All Academic, Inc. Research Logo

Info/CitationFAQResearchAll Academic Inc.
Document

Affective-News Theory: Effects of Narrative Structure on Suspense, Curiosity, and Enjoyment While Reading News and Novels
Unformatted Document Text:  News Narratives 19 than that for the ’inverted pyramid’ (H 5 ). The omission structure also produced greater reading enjoyment than the classic organization of news reports (H 6 ). These effects emerged in the pretest and in the main study. The pilot study had substantiated effects of the narrative structure on curiosity but not on suspense. We attribute this to a lack of distinct initiating events in this first empirical approach, whereas the pretest and the main experiment used narrative forms that followed a very systematic schema detailed in specific text segments. Thus, the impact of narrative structures of texts on suspense, curiosity, and reading enjoyment attained substantial empirical support. However, the fact that these effects materialized independent of the texts’ authenticity may be the most surprising result. Whether participants were confronted with news articles or with novel excerpts was inconsequential for the experience of suspense, of curiosity, and for the reading enjoyment. By the same token, the presentation had been shown to convince on- lookers to judge a realistic report or a fictional essay. This results may not surprise practitioners who already observed that "newspapers are essentially putting back the word ’story’ into the term ’newspaper story,’ restoring what newspaper writing had for so many years lacked--action, true-to-life characters, point of view, and voice--a lot of those good things and writing techniques that, I think, only the shortsighted think belong exclusively to fiction" (Vare, 2000, p. 19). Compared to other studies where participants have been verbally instructed that content was real or fictitious, the manipulation used in the present investigation carries more ecological validity. However, studies using explicit declaration of authenticity as manipulation, typically in the realm of media-violence research, have repeatedly shown stronger reactions to supposedly real-life depictions (e.g. Atkin, 1983, Feshbach, 1972, Geen, 1975, Geen & Rakosky, 1973, Thomas & Tell, 1974). As it stands, responses on specific experiential dimensions turn out to be independent of authenticity, which is surprising in the light of most communication research. It is conventional wisdom and unquestioned implicit knowledge that reality and fiction in the media are two different worlds. Affective reactions on the audience’ part, however, are obviously not an outcome of authenticity but depend on presentational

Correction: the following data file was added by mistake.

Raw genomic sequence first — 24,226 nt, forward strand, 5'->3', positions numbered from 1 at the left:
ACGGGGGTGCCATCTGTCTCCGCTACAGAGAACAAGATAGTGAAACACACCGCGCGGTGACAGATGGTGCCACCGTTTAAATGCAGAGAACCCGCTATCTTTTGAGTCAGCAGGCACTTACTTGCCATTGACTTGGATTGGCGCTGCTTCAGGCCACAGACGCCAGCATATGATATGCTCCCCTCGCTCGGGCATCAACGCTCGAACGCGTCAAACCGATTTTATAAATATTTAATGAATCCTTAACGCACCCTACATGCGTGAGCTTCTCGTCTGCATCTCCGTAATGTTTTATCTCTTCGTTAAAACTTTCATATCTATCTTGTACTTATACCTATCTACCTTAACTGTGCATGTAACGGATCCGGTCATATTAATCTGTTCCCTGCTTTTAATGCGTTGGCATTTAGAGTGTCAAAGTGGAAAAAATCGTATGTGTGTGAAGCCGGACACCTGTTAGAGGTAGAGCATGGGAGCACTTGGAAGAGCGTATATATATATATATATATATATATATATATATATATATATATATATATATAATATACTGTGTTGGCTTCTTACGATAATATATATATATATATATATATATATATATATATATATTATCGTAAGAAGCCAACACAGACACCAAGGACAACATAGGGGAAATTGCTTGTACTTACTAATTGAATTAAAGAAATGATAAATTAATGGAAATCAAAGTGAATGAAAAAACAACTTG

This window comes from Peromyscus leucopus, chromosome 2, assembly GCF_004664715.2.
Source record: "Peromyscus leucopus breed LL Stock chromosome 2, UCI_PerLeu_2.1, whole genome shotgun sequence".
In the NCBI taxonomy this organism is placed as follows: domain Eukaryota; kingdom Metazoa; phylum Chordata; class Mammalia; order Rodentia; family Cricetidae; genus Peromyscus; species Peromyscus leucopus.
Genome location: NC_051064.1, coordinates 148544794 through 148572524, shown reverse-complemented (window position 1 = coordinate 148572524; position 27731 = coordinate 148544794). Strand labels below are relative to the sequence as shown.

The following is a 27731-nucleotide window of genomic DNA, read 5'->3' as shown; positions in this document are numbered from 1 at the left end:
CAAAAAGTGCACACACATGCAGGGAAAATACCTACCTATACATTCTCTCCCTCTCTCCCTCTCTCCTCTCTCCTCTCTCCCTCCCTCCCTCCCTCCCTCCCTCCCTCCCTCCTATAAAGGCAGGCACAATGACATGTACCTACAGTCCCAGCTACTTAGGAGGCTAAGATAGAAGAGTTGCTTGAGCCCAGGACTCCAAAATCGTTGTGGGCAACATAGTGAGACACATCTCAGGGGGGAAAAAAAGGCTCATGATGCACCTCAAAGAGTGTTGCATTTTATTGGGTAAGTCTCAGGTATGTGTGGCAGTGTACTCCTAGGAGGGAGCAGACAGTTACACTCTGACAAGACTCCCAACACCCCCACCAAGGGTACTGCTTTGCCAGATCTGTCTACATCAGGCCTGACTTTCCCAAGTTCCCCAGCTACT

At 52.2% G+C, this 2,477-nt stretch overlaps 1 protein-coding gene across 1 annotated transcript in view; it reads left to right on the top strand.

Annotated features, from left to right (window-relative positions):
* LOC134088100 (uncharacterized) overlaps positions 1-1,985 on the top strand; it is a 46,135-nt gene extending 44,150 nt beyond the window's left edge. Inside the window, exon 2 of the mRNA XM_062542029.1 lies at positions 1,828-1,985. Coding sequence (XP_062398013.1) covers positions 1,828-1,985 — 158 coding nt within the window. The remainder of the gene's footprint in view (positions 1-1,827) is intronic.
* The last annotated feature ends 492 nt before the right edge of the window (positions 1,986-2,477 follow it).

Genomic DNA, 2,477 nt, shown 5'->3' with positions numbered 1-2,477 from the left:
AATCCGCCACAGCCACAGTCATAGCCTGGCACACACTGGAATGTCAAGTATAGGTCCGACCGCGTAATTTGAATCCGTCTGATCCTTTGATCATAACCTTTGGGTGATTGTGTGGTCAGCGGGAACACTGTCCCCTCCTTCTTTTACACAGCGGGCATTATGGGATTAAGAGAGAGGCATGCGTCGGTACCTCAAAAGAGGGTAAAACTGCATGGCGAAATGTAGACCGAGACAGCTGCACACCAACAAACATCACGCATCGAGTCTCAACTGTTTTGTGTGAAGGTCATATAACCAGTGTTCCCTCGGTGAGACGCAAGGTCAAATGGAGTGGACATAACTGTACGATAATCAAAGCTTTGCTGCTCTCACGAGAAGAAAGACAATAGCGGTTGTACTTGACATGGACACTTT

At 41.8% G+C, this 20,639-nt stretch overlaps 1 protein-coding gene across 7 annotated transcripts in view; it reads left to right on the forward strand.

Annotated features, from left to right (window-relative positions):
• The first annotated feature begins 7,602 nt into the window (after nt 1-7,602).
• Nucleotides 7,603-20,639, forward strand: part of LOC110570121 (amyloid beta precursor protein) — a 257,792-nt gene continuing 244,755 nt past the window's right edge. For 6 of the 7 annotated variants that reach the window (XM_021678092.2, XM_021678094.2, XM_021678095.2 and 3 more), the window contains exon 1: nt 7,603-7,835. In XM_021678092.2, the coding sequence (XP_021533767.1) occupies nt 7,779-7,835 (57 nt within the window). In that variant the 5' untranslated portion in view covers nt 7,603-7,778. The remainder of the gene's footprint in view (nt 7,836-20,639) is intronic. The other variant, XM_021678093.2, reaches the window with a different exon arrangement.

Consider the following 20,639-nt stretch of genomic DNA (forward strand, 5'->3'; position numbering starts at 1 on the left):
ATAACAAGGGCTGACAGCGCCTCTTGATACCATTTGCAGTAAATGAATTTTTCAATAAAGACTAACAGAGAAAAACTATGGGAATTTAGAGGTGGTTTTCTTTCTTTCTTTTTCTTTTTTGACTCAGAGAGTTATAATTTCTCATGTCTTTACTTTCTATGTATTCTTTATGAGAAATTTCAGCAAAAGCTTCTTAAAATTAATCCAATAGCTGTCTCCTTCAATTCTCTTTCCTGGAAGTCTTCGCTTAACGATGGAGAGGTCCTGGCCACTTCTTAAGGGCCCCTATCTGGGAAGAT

Authors: Knobloch, Silvia. and Carpentier, Francesca.
first   previous   Page 19 of 32   next   last



background image
News Narratives 19
than that for the ’inverted pyramid’ (H
5
). The omission structure also produced greater reading
enjoyment than the classic organization of news reports (H
6
). These effects emerged in the pretest and
in the main study. The pilot study had substantiated effects of the narrative structure on curiosity but